Is it a bad economy, bad luck, outsourcing, cronyism, poor work ethic, too much reality TV...WHAT!? Steve Dalton, author of The 2-Hour Job Search, and Program Director for Daytime Career Services, Duke University The Fuqua School of Business, attributes the challenge to something else entirely - technology.
Here is an excerpt from his book which I believe to be one of the most insightful how-to publications on the entire subject of job search success in this Information Era.
Technology has made our lives easier in so many ways, but it has only complicated the modern-day job search. Before Internet job postings grew in popularity in the late 1990s, the job search was a simple (though tedious) process:
Step 1 (optional). Find classified ads in newspaper.
Step 2. Mail résumé and cover letter to potential employers.
Step 3. Wait for invitations to interview.
That doesn’t sound so bad, right? Ship out résumés and cover letters, and whoever is interested writes you back. Very straightforward. Of course, those with contacts at the potential employer still fared best, not having to rely on a piece of paper to make their first impression for them. But cold calls by phone or mail were often all it would take to get an interview.
Fast-forward a decade. The Internet’s in full swing, websites will find relevant job postings for you, and résumés can be submitted online at any hour of the day. Although it’s easier than ever before to find jobs, why does it now seem so much harder to actually get one? In short, technology made applying for jobs so efficient that hiring became inefficient.
Throw in a global recession, and suddenly you’ve got a perfect storm. However, even if the economy were to recover fully tomorrow, the job search still wouldn’t go back to how it was.
Technology has effectively ruined the “mail and wait” job search strategy because it is now far more difficult for employers to pick out the few interesting applicants from the massive new influx of casual applicants.
Applying for jobs used to require a significant amount of time. Time to search classified ads in your local paper, type and print your résumé and cover letter on nice paper, and package them up in an envelope for mailing. Not everyone had that kind of time, and applying to any job required at least a minimal amount of research - heading to the library to find what address to mail your résumé to, for example.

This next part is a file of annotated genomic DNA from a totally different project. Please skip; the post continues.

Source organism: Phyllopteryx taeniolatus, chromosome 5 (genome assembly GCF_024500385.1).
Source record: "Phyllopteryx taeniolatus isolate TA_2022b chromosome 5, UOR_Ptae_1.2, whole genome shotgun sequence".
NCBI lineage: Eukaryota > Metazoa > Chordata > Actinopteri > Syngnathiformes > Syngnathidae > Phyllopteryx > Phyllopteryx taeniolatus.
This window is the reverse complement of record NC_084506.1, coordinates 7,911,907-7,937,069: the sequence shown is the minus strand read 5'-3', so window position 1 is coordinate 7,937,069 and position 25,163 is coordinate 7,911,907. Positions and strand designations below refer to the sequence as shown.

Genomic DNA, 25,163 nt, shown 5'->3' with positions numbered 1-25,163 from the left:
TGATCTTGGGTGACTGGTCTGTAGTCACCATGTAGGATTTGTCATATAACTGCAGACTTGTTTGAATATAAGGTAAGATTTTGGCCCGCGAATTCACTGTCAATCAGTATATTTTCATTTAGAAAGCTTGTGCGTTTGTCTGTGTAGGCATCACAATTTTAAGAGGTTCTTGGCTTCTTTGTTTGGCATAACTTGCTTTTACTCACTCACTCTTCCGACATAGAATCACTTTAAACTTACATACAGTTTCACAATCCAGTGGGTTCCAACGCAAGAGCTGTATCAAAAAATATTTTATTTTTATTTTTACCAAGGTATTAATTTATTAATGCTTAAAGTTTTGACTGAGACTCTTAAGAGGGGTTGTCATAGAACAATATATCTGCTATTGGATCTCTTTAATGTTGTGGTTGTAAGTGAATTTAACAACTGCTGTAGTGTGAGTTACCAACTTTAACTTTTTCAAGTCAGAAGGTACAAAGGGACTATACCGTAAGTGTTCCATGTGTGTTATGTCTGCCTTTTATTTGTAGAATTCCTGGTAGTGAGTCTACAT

With the Internet, applying for a job can take less than a minute. Google a possible employer’s name, click on the Careers section of their website, and submit your résumé. Done! When it’s that easy, anyone can do it (and everyone does). Thus, recruiters who before Internet job postings used to get a dozen or so applications from mostly local candidates in several weeks for a job now get hundreds or thousands from across the country within hours.
Who has time to read hundreds of résumés? Recruiters today read résumés the way most of us read websites; ignoring a majority of what’s on the page and just skimming the headlines; in the case of résumés, usually looking at only schools attended and previous employers, it that.
That’s assuming hiring managers actually look at résumés received online. There is no way for a hiring manager to read all of those applications, the only fair thing to do is not ready any of them, so online applications may be avoided entirely. (That this attitude saves a hiring manager many hours of additional work is hardly coincidental!) Employers these days rely instead of internet referrals to decide whom to interview. Getting internet referrals efficiently is the core challenge of the modern job search.
One aspect of my mission is and always has been to provide the most up-to-date and relevant job search information available regardless of whether I created it or not. Of the myriad of job search advice and success plans I review, Steve Dalton’s suggestions are some of the most effective. I suggest strongly you purchase and devour his book, The 2-Hour Job Search, Using Technology to Get the Right Job FASTER. You can purchase it directly from my blog at http://FindJobsQuickly.com along with other relevant publications regarding an effective job search. Just click on the link “Best Job Search Books” on the navigation bar.